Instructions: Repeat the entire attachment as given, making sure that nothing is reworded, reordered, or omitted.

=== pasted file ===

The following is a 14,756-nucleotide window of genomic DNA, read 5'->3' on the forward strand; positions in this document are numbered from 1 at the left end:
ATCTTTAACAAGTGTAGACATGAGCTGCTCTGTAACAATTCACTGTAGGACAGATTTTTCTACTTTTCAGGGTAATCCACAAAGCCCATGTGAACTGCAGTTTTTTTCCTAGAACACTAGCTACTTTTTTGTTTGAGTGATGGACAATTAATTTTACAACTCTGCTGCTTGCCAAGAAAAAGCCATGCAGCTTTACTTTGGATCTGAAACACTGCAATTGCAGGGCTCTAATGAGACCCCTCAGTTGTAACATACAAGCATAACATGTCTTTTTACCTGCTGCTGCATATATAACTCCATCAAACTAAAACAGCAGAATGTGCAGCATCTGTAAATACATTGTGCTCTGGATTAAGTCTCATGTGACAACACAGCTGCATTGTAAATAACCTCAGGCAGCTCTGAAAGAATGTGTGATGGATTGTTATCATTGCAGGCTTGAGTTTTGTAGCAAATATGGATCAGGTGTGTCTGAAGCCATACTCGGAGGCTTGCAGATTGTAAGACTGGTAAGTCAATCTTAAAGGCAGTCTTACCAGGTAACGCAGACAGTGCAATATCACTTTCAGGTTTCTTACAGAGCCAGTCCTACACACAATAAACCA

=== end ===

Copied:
The following is a 14,756-nucleotide window of genomic DNA, read 5'->3' on the forward strand; positions in this document are numbered from 1 at the left end:
ATCTTTAACAAGTGTAGACATGAGCTGCTCTGTAACAATTCACTGTAGGACAGATTTTTCTACTTTTCAGGGTAATCCACAAAGCCCATGTGAACTGCAGTTTTTTTCCTAGAACACTAGCTACTTTTTTGTTTGAGTGATGGACAATTAATTTTACAACTCTGCTGCTTGCCAAGAAAAAGCCATGCAGCTTTACTTTGGATCTGAAACACTGCAATTGCAGGGCTCTAATGAGACCCCTCAGTTGTAACATACAAGCATAACATGTCTTTTTACCTGCTGCTGCATATATAACTCCATCAAACTAAAACAGCAGAATGTGCAGCATCTGTAAATACATTGTGCTCTGGATTAAGTCTCATGTGACAACACAGCTGCATTGTAAATAACCTCAGGCAGCTCTGAAAGAATGTGTGATGGATTGTTATCATTGCAGGCTTGAGTTTTGTAGCAAATATGGATCAGGTGTGTCTGAAGCCATACTCGGAGGCTTGCAGATTGTAAGACTGGTAAGTCAATCTTAAAGGCAGTCTTACCAGGTAACGCAGACAGTGCAATATCACTTTCAGGTTTCTTACAGAGCCAGTCCTACACACAATAAACCA